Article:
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RedHat 9 (Linux i386) - man page for ypchsh (redhat section 1)

yppasswd(1)			     General Commands Manual			      yppasswd(1)

NAME
       yppasswd, ypchfn, ypchsh - change your password in the NIS database

SYNOPSIS
       yppasswd [-f] [-l] [-p] [user]
       ypchfn [user]
       ypchsh [user]

DESCRIPTION
       The standard passwd(1), chfn(1) and chsh(1) cannot be used under Linux to change the users
       NIS password, shell and GECOS information, because they only modify the password  file  on
       the local host.	For changing the NIS information, they are replaced by their NIS counter-
       parts, yppasswd, ypchfn and ypchsh.

       These commands are the same program, linked to different names.	Using  the  command  line
       switches,  you can choose whether to update your password -p, your login shell -l, or your
       GECOS field -f, or a combination of them.  yppasswd implies the -p  option,  if	no  other
       option is given. If you use the -f or -l option, you also need to add the -p flag.  ypchfn
       implies the -f option, and ypchsh -l.

       When invoked without the user argument, the account information for the invoking user will
       be  updated,  otherwise that of user will be updated. This option is only available to the
       super-user. If the yppasswdd daemon on the server supports it, you can give the root pass-
       word of the server instead of the users [old] password.

       All  tools  will first prompt the user for the current NIS password needed for authentica-
       tion with the yppasswdd(8) daemon. Subsequently,  the  program  prompts	for  the  updated
       information:

       yppasswd or -l
	      Change  the  user's  NIS	password.    The  user	is prompted for the new password.
	      While typing the password, echoing is turned off, so the password does  not  appear
	      on  the  screen.	An  empty password is rejected, as are passwords shorter than six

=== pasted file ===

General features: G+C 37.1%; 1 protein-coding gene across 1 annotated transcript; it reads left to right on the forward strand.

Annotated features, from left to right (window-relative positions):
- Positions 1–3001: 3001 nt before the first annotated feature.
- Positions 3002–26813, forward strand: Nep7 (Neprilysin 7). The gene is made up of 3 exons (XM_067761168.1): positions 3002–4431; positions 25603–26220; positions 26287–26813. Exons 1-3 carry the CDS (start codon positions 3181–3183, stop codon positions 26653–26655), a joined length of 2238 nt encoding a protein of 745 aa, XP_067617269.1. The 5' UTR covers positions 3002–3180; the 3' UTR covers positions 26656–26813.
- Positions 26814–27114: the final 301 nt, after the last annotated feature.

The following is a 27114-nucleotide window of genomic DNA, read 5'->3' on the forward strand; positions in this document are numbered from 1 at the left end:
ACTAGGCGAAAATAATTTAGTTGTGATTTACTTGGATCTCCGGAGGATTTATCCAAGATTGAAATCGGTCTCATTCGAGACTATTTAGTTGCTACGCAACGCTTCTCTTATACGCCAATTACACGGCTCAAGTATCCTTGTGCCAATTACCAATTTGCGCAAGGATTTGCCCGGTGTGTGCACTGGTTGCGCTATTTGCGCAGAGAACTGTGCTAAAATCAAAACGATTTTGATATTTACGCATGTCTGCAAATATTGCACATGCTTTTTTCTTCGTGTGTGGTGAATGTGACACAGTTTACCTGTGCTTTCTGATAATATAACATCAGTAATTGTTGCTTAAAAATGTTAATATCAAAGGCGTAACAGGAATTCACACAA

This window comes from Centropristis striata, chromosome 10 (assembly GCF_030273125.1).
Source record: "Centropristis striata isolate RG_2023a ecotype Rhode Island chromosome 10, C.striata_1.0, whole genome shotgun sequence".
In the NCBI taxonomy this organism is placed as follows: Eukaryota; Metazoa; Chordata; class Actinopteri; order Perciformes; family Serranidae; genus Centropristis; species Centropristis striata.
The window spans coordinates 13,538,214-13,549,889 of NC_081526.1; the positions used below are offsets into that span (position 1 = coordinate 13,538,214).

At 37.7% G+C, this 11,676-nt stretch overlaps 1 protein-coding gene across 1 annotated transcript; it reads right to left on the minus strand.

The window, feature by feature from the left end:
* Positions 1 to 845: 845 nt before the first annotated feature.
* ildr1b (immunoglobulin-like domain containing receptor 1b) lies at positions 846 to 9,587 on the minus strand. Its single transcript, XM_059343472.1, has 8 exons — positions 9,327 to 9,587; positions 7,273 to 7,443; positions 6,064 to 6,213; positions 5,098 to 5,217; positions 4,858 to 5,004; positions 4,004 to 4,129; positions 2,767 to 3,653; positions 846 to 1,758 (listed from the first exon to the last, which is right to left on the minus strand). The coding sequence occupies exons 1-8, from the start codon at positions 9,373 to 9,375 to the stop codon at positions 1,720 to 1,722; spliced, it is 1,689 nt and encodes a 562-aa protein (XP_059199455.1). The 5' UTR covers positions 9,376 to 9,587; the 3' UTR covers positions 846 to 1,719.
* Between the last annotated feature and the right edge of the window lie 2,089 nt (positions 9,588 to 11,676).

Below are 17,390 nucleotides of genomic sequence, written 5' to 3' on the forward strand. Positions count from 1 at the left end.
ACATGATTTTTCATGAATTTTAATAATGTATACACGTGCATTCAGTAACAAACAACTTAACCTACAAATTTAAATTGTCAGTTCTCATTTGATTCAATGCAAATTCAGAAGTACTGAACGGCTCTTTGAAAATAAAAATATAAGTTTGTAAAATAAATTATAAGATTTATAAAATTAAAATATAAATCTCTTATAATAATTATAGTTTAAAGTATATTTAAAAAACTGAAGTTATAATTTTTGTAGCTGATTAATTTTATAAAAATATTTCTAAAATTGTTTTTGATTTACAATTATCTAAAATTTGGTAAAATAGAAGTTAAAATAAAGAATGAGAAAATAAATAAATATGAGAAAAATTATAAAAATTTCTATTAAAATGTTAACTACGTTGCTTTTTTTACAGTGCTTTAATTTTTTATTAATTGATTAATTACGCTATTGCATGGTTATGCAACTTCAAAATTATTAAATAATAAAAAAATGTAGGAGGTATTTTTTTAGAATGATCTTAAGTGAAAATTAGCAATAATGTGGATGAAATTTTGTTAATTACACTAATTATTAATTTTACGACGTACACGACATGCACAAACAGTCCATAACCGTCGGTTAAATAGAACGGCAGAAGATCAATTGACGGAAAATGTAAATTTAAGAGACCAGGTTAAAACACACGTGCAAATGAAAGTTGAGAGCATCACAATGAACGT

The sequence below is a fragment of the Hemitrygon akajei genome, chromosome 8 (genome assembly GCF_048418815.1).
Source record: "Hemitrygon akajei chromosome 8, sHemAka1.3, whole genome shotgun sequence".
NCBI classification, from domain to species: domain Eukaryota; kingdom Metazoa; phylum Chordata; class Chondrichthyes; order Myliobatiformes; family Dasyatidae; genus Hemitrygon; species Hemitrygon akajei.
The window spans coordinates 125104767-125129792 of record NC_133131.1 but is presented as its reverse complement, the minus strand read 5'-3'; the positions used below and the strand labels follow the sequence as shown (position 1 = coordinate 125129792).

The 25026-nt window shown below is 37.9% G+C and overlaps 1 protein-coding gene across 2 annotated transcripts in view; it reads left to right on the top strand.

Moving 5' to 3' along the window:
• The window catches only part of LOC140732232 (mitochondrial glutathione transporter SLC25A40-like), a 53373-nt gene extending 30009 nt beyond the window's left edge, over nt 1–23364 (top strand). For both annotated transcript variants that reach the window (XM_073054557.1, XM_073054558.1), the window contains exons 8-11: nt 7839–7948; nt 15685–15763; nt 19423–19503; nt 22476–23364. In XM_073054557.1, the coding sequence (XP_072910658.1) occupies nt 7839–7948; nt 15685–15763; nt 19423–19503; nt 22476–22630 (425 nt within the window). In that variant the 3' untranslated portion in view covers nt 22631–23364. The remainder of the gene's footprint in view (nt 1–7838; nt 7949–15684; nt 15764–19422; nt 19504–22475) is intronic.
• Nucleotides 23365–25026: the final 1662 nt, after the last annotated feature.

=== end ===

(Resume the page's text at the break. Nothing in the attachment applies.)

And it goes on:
characters. The user will then be requested to retype the password to make sure  it
	      wasn't	misspelled the first time.

       ypchsh or -l
	      Change  the  user's login shell. The user is prompted for a new shell, offering the
	      old one as default:

		Login shell [/bin/sh]: _

	      To accept the default, simply press return.  To  clear  the  shell  field  in  your
	      passwd(5)  file  entry  (so that the system's default shell is selected), enter the
	      string none.

       ypchfn or -f
	      Change the user's full name and related information. Traditionally,  some  applica-
	      tions  expect the GECOS field (field 4) of the passwd(5) file to contain the user's
	      real name (as opposed to the login name) plus some additional information like  the
	      office  phone  number. This information is displayed by finger(1) and probably some
	      other tools, too.

	      When setting the full  name,  ypchfn  displays  the  following  prompts,	with  the
	      defaults in brackets:

		Name [Joe Doe]:
		Location [2nd floor, bldg 34]:
		Office Phone [12345]:
		Home Phone []:

	      To accept a default, simply press return. To clear a field, enter the string none.

SEE ALSO
       chfn(1),  chsh(1),  finger(1),  passwd(5),  passwd(1),  ypcat(1), yppasswdd(8), ypserv(8),
       ypwhich(1)

AUTHOR
       yppasswd  is  part  of  the  yp-tools  package,	which  was  written  by  Thorsten   Kukuk
       <kukuk@suse.de>.

YP Tools 2.7				     May 1998				      yppasswd(1)


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